Keep it wet:
Avoid touching the fish with dry hands or putting them down on dry surfaces ( boat gunwhales or boat bottom, docks, shoreline rocks and sand) Dry hands and surfaces removes the scales and protective slime layer leaving the fish vulnerable to fungal skin infections. Only touch fish with wet hands or using a wet towel.
Use proper holding techniques:
Never hang a fish from their jaws/mouth/gills vertically. Hold all fish horizontally and support as much of its body as possible to avoid injuring its internal organs especially larger fish.
Never grip a fish by the eye sockets if you intend to release it. By doing so you abrade its eyes, injure the surrounding tissue and may cause blindness
Learn the proper hand placement for holding fish under the jaw bone not in the gills. If you never held a large fish have a experienced angler or fishing guide show you, or have the guide hold your fish for the photo.
Measuring the Fish:
When you catch that trophy fish and your desire is to release it to fight again, but you wish to have the measurements for a fiberglass replica here’s what to do. If possible measure the fish in the water using a floating ruler or a tailor’s tape. Measure from the tip of the nose to the tip of the tail and around the girth of fish at the widest point of body. If you’re bringing the fish onboard for a measurement using a bump board (ruler with a stopper at one end) wet the ruler before you use it. The time for measuring and photo’s should be minimized to under 25 seconds.
For the sake of survival of the fish we discourage the use of conventional scales where the fish is hung by the jaw for weighing the fish to be released – it can damage the jaw or gills and places extra stress on the backbone and internal organs of the fish.
If you’re wondering how much you’re catch and released trophy weighed. We have a handy fish weight calculator to determine the approximate weight of your catch. Just Click Here
Releasing the fish:
Place the fish gently back upright in the water, holding the tail and supporting it’s weight by placing your hand under the belly, gently roll the fish side to side allowing it to get its bearings and catch its breath until it is fully able to swim off under its own power. If current is present it is important to face the fish into the current thereby allowing fresh, oxygenated water through its gills. Do not try to release or revive a fish using a thrusting forward/backward motion, the backward motion will suffocate the fish.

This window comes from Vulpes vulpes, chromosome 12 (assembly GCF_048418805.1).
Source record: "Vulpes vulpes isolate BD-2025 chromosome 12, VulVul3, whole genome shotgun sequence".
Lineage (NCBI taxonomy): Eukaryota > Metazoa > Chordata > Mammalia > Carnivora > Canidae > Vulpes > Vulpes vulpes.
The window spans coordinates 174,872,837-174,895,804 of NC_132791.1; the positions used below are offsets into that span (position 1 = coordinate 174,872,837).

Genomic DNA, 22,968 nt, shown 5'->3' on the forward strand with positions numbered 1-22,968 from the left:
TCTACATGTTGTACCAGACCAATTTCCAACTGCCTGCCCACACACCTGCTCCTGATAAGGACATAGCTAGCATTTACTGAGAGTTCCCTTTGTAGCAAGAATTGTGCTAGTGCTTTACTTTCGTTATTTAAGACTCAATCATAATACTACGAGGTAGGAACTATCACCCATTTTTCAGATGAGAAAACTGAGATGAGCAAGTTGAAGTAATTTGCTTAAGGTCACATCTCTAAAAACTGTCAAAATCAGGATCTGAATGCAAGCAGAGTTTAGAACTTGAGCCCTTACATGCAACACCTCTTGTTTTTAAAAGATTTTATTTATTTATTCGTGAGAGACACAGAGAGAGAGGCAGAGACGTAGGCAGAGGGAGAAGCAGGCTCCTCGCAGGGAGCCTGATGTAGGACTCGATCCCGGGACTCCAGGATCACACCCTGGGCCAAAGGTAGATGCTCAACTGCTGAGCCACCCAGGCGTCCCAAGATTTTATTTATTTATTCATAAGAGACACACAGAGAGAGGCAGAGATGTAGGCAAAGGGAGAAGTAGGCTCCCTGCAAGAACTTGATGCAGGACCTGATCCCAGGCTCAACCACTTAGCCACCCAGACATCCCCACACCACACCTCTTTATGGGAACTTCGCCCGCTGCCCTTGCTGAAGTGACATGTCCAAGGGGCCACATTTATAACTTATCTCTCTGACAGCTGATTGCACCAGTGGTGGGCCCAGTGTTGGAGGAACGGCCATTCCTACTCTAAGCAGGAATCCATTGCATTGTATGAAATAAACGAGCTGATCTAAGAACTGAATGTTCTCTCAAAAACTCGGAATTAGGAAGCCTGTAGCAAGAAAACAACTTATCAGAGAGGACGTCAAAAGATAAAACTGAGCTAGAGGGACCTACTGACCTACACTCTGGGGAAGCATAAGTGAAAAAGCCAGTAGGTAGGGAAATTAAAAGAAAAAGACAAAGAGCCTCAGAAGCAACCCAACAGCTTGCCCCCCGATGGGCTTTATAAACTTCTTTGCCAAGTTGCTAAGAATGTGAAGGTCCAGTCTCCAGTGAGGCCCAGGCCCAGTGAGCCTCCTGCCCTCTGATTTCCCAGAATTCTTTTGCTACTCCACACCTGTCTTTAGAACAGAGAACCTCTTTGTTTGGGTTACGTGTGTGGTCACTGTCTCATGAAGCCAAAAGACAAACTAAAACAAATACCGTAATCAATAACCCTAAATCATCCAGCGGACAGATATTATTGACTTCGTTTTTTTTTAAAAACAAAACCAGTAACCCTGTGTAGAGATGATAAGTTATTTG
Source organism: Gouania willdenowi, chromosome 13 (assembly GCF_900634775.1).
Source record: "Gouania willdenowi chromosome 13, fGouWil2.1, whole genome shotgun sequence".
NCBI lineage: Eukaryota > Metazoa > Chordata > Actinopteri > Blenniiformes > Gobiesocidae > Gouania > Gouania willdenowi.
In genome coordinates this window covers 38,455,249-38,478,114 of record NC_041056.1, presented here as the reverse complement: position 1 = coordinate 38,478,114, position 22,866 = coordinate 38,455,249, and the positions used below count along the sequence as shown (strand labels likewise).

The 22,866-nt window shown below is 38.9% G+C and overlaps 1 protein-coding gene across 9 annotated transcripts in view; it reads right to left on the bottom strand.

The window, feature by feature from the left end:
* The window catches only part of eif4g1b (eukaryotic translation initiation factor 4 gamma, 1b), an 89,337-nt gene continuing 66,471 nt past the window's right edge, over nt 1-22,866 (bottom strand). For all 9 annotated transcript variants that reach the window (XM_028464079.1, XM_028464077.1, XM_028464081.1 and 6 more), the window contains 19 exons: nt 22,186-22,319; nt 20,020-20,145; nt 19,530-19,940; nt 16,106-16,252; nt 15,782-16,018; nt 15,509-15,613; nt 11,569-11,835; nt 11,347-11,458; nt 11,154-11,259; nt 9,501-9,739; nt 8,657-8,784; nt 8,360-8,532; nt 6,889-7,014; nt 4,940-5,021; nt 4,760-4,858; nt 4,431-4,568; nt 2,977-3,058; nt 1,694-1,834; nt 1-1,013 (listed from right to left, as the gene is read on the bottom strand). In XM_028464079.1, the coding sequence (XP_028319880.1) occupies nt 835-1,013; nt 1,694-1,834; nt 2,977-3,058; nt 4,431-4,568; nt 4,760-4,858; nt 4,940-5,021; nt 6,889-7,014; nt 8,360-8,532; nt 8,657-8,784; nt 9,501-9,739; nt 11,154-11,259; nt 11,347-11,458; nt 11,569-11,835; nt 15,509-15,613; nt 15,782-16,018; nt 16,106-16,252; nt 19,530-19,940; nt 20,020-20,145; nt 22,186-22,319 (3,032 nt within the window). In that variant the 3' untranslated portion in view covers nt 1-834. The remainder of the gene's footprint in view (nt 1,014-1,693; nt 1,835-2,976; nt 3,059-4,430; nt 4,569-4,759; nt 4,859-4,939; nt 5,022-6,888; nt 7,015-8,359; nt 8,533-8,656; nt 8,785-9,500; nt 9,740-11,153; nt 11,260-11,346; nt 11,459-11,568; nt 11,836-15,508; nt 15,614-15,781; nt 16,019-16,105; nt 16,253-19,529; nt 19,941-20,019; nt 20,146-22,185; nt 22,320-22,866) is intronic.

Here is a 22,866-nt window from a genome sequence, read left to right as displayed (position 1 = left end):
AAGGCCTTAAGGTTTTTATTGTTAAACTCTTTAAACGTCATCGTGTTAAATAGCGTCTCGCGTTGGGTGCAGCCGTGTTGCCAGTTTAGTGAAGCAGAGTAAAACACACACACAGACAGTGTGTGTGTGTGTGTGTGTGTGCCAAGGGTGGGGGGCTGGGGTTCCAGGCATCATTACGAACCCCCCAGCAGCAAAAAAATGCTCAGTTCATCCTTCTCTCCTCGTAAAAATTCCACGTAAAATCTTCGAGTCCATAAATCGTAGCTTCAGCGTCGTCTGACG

As catch and release fishing is growing in popularity amongst anglers, photography has become the most important way to record a trophy fish or a memorable moment from a fishing trip. A good quality photo will give you a reference for the fish’s exact coloration and particular markings, a skilled taxidermist can create a fiberglass lifelike replica mount or commission a custom trophy portrait that encompasses the entire story behind the catch, both are worthy of “fine art!”
The following few tips will help you take better pictures the next time you go fishing.
- Before lifting the fish out of the water, have your camera turned on and ready to shoot. Don’t hurt the fishes chances of survival by keeping it out of the water for too long.
- Shooting angles, always have the sun BEHIND the photographer, natural sunlight provides the best light with rich warm uniform colors and tones.
- Always use the fill flash, even during mid day when the sun is at it’s peak. Using fill flash will add light to shadowy area’s of your photo.
- Push back the hat and take off the sunglasses to remove the shadows hiding the anglers face, and remember that SMILE!
- Don’t have the angler hands obscure any portion of the fish especially the head. Keep hands as hidden as possible
- Take a few photo’s to ensure that you get at least one good shot.
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